Swan Lake, Russian State Ballet of Siberia, Ipswich Regent, Friday, March 11

The dance of the four cygnets from the Russian State Ballet and Orchestra of Siberia's production of

The dance of the four cygnets from the Russian State Ballet and Orchestra of Siberia's production of Swan Lake - Credit: Archant

The success of any production of the ballet Swan Lake has to rest on the performance of the dual role of Odette, the princess condemned by a magician’s spell to spend her daylight hours as a white swan, and her evil double, Odile, the seductive “Black Swan”.

This role is the ballerina’s Everest.

The success of any production of the ballet Swan Lake has to rest on the performance of the dual role of Odette, the princess condemned by a magician’s spell to spend her daylight hours as a white swan, and her evil double, Odile, the seductive “Black Swan”. This role is the ballerina’s Everest.

On Friday night, our tutu-ed mountaineer with the Siberian ballet was raven-haired, sorrowful-eyed Ekaterina Bulgatova. She made an exquisite Odette - her expressive arms and restrained technique suited the role perfectly - and even though her Odile could perhaps have projected a more malign seductiveness, and despite a momentary loss of balance at the end of the immensely difficult sequence of turns in the “Black Swan” pas de deux, these did not detract from a performance of genuine quality.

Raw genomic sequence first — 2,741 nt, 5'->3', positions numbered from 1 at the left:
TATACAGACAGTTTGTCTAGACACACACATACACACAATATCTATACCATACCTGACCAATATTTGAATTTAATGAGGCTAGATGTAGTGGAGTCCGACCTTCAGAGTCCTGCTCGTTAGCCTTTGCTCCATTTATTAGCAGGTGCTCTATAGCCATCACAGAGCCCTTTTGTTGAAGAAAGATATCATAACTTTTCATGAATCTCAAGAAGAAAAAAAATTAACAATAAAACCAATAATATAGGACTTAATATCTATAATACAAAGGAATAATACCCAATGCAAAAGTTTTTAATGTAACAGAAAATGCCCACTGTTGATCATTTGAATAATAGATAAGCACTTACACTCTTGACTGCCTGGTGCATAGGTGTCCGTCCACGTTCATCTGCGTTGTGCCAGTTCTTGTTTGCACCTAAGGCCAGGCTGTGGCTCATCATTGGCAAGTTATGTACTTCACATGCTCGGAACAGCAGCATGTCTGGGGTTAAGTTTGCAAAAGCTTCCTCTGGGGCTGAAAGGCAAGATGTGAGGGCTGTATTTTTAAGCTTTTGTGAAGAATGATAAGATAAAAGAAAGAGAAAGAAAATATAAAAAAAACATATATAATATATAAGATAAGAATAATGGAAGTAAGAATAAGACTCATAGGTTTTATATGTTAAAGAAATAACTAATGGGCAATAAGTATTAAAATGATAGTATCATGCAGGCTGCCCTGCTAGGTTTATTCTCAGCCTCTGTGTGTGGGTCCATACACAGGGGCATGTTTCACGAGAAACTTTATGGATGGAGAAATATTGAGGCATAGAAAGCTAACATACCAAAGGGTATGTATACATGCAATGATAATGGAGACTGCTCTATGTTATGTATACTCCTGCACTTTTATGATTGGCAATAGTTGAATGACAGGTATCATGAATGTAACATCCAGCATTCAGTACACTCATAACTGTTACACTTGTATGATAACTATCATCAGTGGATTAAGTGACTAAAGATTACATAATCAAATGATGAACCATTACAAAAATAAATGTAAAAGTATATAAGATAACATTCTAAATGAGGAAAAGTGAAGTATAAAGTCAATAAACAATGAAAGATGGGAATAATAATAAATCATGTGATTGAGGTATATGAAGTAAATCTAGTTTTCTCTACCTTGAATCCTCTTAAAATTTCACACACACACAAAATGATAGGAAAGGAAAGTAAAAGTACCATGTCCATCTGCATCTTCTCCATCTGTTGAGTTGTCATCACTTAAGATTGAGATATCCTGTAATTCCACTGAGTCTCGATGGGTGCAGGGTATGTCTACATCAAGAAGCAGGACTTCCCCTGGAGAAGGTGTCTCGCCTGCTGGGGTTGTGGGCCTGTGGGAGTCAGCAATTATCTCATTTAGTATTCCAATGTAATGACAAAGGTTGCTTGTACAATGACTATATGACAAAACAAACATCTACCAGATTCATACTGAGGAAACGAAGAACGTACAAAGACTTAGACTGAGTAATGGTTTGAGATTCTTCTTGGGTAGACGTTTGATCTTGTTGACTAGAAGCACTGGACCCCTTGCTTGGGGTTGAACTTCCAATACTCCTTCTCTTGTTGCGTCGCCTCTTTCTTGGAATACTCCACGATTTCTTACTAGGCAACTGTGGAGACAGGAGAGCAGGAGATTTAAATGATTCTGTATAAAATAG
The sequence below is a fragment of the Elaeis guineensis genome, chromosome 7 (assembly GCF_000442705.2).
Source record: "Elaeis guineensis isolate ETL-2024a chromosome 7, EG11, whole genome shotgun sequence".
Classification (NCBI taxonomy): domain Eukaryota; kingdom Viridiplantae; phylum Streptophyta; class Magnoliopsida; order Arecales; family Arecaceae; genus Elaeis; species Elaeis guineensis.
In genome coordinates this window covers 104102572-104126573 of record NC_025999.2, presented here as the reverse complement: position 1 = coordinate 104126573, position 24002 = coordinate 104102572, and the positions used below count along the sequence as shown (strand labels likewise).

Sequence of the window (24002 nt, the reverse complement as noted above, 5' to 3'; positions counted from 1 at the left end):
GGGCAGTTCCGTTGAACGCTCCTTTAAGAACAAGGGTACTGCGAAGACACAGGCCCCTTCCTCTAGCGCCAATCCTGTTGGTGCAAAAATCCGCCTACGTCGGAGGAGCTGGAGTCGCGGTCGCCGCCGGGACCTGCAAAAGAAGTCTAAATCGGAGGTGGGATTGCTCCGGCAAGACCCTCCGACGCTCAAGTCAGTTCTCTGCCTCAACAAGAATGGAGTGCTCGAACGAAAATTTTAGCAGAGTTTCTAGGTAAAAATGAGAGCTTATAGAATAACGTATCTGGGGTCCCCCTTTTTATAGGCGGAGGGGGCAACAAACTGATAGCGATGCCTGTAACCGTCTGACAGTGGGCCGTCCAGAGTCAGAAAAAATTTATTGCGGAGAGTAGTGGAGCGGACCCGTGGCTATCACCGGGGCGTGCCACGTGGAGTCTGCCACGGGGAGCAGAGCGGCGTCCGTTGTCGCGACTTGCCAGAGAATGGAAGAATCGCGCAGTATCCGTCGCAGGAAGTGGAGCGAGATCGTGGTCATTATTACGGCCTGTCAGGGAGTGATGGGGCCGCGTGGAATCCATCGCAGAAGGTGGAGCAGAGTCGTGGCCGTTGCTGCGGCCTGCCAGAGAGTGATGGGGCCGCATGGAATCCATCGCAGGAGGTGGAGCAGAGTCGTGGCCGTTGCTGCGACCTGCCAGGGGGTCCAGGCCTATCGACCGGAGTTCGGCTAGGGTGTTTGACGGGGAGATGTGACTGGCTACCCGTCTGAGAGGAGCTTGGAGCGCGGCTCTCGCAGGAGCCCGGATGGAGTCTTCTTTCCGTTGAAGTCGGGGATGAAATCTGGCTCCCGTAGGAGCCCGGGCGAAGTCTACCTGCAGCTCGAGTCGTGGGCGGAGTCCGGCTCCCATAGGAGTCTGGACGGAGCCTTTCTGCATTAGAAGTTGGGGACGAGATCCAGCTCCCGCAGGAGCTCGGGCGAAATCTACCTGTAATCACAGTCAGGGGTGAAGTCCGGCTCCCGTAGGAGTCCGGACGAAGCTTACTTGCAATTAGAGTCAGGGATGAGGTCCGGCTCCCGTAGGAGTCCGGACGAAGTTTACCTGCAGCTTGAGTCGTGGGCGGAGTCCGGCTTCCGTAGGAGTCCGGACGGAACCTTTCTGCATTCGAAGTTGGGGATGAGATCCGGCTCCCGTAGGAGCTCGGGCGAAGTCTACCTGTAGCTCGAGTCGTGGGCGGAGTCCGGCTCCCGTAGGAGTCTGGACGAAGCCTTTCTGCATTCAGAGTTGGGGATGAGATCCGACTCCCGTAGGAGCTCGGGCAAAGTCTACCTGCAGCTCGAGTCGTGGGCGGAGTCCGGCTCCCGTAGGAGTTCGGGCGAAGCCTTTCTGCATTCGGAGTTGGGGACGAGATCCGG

As Siegfried, the hapless prince who falls for Odette only to be tricked into betraying her by the superficial charms of the Black Swan, promising Yury Kudryavtsev made an elegant hero. If slightly overshadowed by the flashier style of Georgiy Bolsnovskiy as his friend, Benno, in the opening scene. He came into his own in the lake-side scene, with his sure and sensitive partnering of Bulgatova in the beautiful “white” pas de deux.


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In the same scene, the four cygnets garnered much applause for the immaculate precision of their famous dance.

The production has its flaws. Choreographer Sergei Bobriov over-complicates the story by imposing a psychological interpretation which makes the wicked sorcerer, Von Rothbart, a kind of projection of the dark side of Siegfried’s personality, the ending is confusing - does Siegfried drown in the lake? - and, to be honest, after some years of touring, the sets are starting to look a little tired. The company has recently mounted a brand new production back home in Krasnoyarsk, and perhaps we will be able to see that one when the company returns to the UK next year. It seems, though, that this Tchaikovsky masterpiece runs in the blood of these talented dancers and musicians, and I was left with the feeling that nobody does it better than the Russians.

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JAMES HAYWARD

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